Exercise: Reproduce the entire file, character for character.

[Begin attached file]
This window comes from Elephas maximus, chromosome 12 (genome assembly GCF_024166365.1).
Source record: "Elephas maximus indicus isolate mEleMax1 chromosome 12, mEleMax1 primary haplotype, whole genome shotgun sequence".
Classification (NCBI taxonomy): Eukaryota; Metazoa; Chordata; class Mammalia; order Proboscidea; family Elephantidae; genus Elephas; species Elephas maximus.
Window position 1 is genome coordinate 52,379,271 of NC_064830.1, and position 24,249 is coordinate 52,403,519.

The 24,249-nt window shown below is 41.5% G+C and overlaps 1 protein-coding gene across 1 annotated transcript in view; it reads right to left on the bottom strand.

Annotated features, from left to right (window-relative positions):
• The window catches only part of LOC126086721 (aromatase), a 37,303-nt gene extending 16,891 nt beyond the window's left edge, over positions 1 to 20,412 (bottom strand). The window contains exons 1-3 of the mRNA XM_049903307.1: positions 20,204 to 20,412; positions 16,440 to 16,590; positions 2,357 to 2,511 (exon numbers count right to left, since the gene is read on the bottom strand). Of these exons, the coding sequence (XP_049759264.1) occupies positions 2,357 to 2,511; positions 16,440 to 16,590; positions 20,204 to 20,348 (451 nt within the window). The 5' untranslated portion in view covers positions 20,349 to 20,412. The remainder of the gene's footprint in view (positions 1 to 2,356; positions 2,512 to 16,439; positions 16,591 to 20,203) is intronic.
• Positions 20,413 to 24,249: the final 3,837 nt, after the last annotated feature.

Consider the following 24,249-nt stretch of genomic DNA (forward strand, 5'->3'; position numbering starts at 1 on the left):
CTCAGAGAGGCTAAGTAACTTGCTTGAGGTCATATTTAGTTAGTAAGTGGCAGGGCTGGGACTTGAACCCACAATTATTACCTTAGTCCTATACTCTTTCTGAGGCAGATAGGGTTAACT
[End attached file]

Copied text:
This window comes from Elephas maximus, chromosome 12 (genome assembly GCF_024166365.1).
Source record: "Elephas maximus indicus isolate mEleMax1 chromosome 12, mEleMax1 primary haplotype, whole genome shotgun sequence".
Classification (NCBI taxonomy): Eukaryota; Metazoa; Chordata; class Mammalia; order Proboscidea; family Elephantidae; genus Elephas; species Elephas maximus.
Window position 1 is genome coordinate 52,379,271 of NC_064830.1, and position 24,249 is coordinate 52,403,519.

The 24,249-nt window shown below is 41.5% G+C and overlaps 1 protein-coding gene across 1 annotated transcript in view; it reads right to left on the bottom strand.

Annotated features, from left to right (window-relative positions):
• The window catches only part of LOC126086721 (aromatase), a 37,303-nt gene extending 16,891 nt beyond the window's left edge, over positions 1 to 20,412 (bottom strand). The window contains exons 1-3 of the mRNA XM_049903307.1: positions 20,204 to 20,412; positions 16,440 to 16,590; positions 2,357 to 2,511 (exon numbers count right to left, since the gene is read on the bottom strand). Of these exons, the coding sequence (XP_049759264.1) occupies positions 2,357 to 2,511; positions 16,440 to 16,590; positions 20,204 to 20,348 (451 nt within the window). The 5' untranslated portion in view covers positions 20,349 to 20,412. The remainder of the gene's footprint in view (positions 1 to 2,356; positions 2,512 to 16,439; positions 16,591 to 20,203) is intronic.
• Positions 20,413 to 24,249: the final 3,837 nt, after the last annotated feature.

Consider the following 24,249-nt stretch of genomic DNA (forward strand, 5'->3'; position numbering starts at 1 on the left):
CTCAGAGAGGCTAAGTAACTTGCTTGAGGTCATATTTAGTTAGTAAGTGGCAGGGCTGGGACTTGAACCCACAATTATTACCTTAGTCCTATACTCTTTCTGAGGCAGATAGGGTTAACT